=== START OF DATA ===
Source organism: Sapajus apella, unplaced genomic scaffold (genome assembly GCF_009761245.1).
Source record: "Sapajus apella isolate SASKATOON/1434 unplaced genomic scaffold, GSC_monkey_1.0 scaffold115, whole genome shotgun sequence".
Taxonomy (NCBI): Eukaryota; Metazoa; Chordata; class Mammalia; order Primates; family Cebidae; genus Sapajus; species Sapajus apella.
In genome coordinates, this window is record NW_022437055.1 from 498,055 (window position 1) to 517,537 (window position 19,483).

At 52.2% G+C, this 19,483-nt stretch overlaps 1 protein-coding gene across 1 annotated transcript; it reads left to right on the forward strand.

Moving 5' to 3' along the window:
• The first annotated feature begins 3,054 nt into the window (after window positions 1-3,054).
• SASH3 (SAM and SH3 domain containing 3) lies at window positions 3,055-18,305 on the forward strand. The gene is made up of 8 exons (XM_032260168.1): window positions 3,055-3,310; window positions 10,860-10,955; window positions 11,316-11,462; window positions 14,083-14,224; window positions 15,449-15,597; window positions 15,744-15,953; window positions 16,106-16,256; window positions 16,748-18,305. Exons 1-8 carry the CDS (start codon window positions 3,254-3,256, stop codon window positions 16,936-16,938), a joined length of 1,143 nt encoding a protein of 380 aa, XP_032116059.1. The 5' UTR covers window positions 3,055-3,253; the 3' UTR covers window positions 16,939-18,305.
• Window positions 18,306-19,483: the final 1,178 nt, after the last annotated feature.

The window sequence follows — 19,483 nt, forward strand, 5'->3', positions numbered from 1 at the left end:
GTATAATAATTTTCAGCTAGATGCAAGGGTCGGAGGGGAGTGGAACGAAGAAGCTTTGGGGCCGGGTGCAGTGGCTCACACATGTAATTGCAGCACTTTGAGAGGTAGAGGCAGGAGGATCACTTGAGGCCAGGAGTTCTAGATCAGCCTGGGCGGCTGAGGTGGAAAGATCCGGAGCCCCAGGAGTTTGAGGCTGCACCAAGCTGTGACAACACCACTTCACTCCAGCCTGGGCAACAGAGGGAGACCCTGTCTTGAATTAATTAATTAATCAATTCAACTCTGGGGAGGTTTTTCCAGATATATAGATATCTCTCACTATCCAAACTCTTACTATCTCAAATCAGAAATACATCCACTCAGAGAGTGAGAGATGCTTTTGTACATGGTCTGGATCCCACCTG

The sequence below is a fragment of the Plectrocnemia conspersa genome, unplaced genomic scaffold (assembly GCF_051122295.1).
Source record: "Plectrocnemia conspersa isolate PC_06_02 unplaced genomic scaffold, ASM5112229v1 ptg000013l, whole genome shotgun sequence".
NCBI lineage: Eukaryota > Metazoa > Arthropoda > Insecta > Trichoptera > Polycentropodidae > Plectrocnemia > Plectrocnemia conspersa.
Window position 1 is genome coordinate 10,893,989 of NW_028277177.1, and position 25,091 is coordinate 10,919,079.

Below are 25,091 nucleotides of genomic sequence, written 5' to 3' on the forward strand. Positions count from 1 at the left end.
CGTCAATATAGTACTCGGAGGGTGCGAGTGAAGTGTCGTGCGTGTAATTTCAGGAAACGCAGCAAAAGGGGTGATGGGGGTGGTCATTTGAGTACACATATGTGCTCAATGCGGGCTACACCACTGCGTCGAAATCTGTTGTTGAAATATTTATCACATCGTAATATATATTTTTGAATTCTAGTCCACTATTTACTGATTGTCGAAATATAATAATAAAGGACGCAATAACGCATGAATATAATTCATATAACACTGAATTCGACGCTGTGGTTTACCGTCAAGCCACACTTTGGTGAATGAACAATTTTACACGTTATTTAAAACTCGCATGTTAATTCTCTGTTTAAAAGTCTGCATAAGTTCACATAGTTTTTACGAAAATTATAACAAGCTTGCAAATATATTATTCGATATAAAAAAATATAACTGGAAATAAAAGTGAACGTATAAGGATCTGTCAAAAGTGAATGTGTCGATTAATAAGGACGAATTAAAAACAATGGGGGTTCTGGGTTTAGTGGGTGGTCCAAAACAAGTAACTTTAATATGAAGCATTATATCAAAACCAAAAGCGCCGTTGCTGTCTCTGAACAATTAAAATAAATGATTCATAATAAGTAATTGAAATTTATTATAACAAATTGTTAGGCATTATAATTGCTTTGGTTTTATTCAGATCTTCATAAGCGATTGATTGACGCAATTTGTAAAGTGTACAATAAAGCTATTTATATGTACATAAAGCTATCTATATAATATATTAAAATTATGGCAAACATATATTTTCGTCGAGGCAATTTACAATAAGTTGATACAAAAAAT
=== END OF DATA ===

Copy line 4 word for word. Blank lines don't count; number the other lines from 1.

In genome coordinates, this window is record NW_022437055.1 from 498,055 (window position 1) to 517,537 (window position 19,483).